Faculty Scholarly Dissemination Grants


Spotted knapweed control methods affect native plant establishment in a Michigan prairie restoration.


Biology Department


College of Liberal Arts and Sciences

Date Range



Life Sciences


Restoration efforts are hindered by invasive plant species. Moreover, the effects of control methods on the establishment of native plant species are often unknown. To determine effective treatment combinations for positively influencing native plant establishment while reducing spotted knapweed, we seeded with native forbs and grasses and tested 12 different treatments including combinations of an initial site preparation (mowing, mowing + clopyralid, or mowing + glyphosate), annual knapweed hand pulling, and controlled burning on a knapweed-infested site. We found that native species can establish without intensive knapweed control, growing on plots retaining greater than 50% knapweed cover. Pulling increased native species establishment in addition to reducing knapweed cover. Glyphosate application resulted in high non-native forb cover, while pulling and clopyralid application favored non-native grasses, which will provide fuel for burning and may help prevent knapweed resurgence. Both the pulling and clopyralid treatments have the most improved trajectories toward native-dominated communities.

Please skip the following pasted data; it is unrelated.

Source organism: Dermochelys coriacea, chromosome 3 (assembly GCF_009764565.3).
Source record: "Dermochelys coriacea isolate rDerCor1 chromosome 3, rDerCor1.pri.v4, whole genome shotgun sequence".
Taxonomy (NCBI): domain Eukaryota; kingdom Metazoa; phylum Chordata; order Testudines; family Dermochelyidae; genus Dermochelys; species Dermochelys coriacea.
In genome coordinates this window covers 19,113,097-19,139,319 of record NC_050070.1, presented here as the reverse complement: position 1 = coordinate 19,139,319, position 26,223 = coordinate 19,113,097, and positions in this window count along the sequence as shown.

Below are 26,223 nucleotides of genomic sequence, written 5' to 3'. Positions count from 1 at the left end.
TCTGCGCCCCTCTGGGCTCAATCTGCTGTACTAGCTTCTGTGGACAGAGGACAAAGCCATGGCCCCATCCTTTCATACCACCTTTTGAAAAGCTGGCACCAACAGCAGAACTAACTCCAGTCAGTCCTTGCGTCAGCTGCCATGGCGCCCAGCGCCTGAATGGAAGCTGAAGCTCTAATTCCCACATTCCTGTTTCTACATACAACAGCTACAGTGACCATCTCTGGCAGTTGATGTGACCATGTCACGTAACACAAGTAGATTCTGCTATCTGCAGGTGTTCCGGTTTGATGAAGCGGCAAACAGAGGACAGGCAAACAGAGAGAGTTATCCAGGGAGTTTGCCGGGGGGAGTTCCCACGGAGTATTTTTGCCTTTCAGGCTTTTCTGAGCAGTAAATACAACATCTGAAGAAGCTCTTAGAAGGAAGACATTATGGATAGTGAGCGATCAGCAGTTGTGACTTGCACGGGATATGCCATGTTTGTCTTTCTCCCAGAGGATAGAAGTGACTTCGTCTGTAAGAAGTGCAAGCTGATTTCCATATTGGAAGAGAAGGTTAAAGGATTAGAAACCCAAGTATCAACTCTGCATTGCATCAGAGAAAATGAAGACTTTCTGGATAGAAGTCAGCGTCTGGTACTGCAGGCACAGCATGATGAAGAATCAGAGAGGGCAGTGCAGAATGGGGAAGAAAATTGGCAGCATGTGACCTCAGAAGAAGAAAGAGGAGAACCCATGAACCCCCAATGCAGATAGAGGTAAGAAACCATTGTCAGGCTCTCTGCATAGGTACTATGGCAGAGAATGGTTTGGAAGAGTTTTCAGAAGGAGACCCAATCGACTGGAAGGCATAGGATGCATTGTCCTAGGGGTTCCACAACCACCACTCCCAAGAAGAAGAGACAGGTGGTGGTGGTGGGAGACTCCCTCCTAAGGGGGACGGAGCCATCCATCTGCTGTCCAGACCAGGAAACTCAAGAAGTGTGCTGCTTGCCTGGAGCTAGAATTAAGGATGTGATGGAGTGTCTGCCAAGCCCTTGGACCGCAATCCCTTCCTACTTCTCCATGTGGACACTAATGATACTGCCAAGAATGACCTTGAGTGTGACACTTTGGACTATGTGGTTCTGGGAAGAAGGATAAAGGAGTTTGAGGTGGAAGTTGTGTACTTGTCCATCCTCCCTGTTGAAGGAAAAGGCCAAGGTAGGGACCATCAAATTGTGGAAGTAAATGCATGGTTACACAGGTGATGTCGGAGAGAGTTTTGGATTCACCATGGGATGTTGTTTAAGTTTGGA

Conference Name

Stewardship Network Conference

Conference Location

East Lansing, MI

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